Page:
The shift of population from Cuyahoga County has been a familiar story in recent years as area highways send people further from the urban core. But, recent census figures show that this outward sprawl takes a slightly different path once it gets to Lake County. ideastream®'s David C. Barnett has more.
The western part of Lake County has traditionally seen an increase in population due to the influx of people coming across the Cuyahoga border, along Route 2 and I-90. But, that trend has started to reverse since 2000, as the region has built-up. Cleveland State housing researcher Tom Bier says that this is just an example of a trend that has been occurring for many years and has now caught up to western Lake County.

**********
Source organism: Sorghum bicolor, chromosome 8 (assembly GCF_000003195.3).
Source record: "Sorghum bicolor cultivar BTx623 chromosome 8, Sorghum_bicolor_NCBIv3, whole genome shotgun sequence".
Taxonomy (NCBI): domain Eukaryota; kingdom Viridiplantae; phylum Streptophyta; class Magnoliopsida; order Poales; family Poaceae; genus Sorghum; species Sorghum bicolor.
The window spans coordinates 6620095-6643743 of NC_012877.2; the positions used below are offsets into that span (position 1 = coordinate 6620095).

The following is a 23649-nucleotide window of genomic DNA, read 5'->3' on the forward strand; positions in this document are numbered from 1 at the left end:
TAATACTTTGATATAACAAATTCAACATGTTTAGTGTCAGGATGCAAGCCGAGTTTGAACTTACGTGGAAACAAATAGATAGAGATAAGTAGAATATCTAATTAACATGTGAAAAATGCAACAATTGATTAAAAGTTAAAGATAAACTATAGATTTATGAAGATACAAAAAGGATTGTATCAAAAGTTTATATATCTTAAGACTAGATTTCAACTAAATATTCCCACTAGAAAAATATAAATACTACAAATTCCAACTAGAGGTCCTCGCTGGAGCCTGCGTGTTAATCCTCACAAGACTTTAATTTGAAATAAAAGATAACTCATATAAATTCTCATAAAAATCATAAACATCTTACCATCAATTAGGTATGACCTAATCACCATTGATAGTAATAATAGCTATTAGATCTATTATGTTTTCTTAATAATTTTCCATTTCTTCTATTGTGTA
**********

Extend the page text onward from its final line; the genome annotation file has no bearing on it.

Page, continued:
TOM BIER: The pattern of movement all across Northeast Ohio is away from the older places to the newer places, that's the dominant pattern.
Towns such as Wickliffe, Willoughby, and Willowick experienced steady growth when they were relatively new. Now, they are considered older cities, and less attractive than more recent growth hotspots, such as Medina and Geauga counties. Some Western Lake communities, like Willoughby, are using the appeal of downtown development as a way to reverse the trend and bring people back.